As the local fall crops begin to arrive at weekly farmers markets, it's time to gear up for a new round of fresh produce to enjoy for the season. From persimmons, pomegranates and winter squash to an array of hearty greens, such as kale and bunches of rainbow chard, there are quite a few ingredients to work with this time of year. One of them, available only October through December, is quince, which you're probably less familiar with. At first glance, this member of the apple and pear family may resemble a cross between the two. But if you've ever tried to bite into one, you likely discovered a much different flavor. Cultivated for more than 4,000 years in Asia and the Mediterranean, quince serves its major function when cooked, where it takes on flavors similar to its relatives. Its acidity and astringent properties are too intense to be enjoyed raw, which is why the quince is mostly used in preserves, pies and sauces.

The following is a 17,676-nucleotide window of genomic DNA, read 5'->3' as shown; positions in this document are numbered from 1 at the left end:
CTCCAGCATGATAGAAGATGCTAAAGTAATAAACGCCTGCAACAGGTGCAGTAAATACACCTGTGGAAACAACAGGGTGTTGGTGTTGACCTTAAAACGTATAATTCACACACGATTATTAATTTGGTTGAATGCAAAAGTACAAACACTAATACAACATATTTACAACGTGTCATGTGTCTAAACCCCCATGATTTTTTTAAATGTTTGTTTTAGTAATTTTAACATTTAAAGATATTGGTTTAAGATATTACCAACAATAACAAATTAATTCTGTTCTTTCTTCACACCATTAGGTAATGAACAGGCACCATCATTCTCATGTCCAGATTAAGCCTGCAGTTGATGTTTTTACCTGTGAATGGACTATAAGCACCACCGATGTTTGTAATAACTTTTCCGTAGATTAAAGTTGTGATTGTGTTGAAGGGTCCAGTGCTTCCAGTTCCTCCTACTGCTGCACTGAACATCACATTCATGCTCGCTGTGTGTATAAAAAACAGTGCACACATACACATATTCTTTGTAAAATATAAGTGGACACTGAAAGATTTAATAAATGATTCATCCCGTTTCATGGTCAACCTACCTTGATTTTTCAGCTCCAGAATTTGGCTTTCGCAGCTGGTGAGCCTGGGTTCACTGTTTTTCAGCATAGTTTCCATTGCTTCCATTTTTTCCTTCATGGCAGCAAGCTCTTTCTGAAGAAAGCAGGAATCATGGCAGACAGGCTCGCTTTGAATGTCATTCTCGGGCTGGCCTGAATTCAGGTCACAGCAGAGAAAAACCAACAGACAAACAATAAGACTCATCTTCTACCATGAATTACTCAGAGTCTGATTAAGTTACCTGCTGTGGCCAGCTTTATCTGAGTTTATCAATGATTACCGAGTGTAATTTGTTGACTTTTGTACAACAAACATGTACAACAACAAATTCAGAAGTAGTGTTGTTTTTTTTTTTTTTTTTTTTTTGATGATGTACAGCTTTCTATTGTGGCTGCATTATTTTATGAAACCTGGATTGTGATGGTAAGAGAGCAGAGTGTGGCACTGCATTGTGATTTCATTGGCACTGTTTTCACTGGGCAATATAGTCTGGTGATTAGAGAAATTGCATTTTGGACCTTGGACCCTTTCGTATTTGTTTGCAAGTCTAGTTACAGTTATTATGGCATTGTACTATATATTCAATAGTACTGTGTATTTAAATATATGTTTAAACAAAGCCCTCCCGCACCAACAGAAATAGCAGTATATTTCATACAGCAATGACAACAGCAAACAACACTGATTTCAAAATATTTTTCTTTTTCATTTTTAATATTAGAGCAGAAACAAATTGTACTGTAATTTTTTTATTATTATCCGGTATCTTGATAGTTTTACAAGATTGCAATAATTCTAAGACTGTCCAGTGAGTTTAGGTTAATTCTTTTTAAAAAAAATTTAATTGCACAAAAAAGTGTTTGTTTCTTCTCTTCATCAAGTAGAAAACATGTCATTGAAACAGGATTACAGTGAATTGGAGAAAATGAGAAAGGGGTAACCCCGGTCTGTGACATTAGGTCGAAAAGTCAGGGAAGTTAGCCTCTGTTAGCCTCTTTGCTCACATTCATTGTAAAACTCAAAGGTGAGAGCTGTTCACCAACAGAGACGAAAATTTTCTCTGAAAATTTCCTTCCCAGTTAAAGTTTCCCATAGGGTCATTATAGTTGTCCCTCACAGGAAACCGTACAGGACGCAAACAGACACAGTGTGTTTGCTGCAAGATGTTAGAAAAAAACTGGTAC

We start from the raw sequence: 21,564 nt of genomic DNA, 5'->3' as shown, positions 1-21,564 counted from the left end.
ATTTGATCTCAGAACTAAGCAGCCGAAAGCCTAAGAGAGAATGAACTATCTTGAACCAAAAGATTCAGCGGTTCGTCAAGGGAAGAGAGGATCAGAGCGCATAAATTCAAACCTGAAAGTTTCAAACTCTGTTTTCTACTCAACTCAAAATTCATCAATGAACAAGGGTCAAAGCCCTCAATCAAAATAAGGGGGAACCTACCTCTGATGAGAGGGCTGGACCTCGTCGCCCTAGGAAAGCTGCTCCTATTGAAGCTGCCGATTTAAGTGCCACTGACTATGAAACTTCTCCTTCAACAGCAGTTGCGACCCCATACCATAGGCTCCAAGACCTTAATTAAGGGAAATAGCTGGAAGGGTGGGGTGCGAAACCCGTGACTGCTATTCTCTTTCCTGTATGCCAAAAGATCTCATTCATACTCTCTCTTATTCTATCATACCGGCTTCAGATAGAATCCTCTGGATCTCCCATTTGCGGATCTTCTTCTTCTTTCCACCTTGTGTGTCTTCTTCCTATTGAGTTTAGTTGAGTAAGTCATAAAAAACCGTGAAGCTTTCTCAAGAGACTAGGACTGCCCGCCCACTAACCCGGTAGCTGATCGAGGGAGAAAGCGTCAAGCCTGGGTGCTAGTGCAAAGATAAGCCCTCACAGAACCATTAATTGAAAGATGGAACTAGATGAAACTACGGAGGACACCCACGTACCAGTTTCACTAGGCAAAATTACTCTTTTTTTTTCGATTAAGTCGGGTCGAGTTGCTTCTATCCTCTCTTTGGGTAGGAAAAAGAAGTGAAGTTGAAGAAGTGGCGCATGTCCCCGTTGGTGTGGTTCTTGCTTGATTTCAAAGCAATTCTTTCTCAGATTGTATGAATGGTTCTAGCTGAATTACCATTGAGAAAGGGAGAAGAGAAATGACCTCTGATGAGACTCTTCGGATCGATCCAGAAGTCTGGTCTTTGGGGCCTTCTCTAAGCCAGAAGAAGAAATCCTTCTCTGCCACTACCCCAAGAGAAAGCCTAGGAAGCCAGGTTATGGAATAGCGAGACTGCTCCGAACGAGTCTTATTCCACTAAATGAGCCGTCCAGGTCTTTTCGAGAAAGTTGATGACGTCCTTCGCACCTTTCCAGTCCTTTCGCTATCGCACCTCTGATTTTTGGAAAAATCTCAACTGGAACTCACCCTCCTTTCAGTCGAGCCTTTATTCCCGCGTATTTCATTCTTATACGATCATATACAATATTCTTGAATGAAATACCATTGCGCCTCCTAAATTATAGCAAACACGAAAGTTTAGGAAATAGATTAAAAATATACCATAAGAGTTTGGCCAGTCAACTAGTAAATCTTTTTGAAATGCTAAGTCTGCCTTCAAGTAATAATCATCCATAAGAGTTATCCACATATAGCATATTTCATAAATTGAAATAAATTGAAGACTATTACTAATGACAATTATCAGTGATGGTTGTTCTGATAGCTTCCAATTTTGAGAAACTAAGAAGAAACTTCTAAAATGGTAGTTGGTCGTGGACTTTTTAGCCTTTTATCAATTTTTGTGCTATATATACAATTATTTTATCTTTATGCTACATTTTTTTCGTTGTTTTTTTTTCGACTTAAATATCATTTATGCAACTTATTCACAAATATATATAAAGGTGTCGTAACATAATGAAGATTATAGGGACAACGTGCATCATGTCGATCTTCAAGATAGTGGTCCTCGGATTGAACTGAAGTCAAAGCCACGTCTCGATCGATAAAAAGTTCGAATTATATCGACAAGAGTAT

When selecting a quince at the market, ask the farmer to assist you. The quince varies in shape and size, but resembles what you may expect if a pear and apple were spliced together. When purchased fresh, it has a green to yellow skin that turns more yellow when ripe. It will, however, remain firm, so do not expect it to soften (if it does, discard). Any brown spotting on the outside is completely normal, and will not affect the flavor. Once home, the quince should be stored at room temperature on the counter until ripe. It can then be refrigerated, lasting two weeks or more.

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Category: Recipes